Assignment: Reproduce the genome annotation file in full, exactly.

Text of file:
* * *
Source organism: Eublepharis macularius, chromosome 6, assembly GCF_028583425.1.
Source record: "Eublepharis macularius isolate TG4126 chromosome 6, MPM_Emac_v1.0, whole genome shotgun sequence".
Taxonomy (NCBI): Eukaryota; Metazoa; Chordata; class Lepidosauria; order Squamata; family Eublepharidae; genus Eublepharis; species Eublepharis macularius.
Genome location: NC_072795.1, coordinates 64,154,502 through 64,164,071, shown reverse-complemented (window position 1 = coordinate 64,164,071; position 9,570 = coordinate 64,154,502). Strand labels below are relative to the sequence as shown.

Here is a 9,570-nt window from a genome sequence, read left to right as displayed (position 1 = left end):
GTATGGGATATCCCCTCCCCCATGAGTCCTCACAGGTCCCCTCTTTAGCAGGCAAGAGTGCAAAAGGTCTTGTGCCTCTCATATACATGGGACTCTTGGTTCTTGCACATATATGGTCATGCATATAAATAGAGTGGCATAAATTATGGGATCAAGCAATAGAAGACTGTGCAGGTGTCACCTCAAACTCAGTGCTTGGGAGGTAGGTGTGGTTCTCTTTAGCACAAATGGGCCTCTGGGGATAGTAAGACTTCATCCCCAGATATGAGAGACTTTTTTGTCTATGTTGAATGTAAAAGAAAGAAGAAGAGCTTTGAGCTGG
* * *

Source organism: Eublepharis macularius, chromosome 6, assembly GCF_028583425.1.
Source record: "Eublepharis macularius isolate TG4126 chromosome 6, MPM_Emac_v1.0, whole genome shotgun sequence".
Taxonomy (NCBI): Eukaryota; Metazoa; Chordata; class Lepidosauria; order Squamata; family Eublepharidae; genus Eublepharis; species Eublepharis macularius.
Genome location: NC_072795.1, coordinates 64,154,502 through 64,164,071, shown reverse-complemented (window position 1 = coordinate 64,164,071; position 9,570 = coordinate 64,154,502). Strand labels below are relative to the sequence as shown.

Here is a 9,570-nt window from a genome sequence, read left to right as displayed (position 1 = left end):
GTATGGGATATCCCCTCCCCCATGAGTCCTCACAGGTCCCCTCTTTAGCAGGCAAGAGTGCAAAAGGTCTTGTGCCTCTCATATACATGGGACTCTTGGTTCTTGCACATATATGGTCATGCATATAAATAGAGTGGCATAAATTATGGGATCAAGCAATAGAAGACTGTGCAGGTGTCACCTCAAACTCAGTGCTTGGGAGGTAGGTGTGGTTCTCTTTAGCACAAATGGGCCTCTGGGGATAGTAAGACTTCATCCCCAGATATGAGAGACTTTTTTGTCTATGTTGAATGTAAAAGAAAGAAGAAGAGCTTTGAGCTGG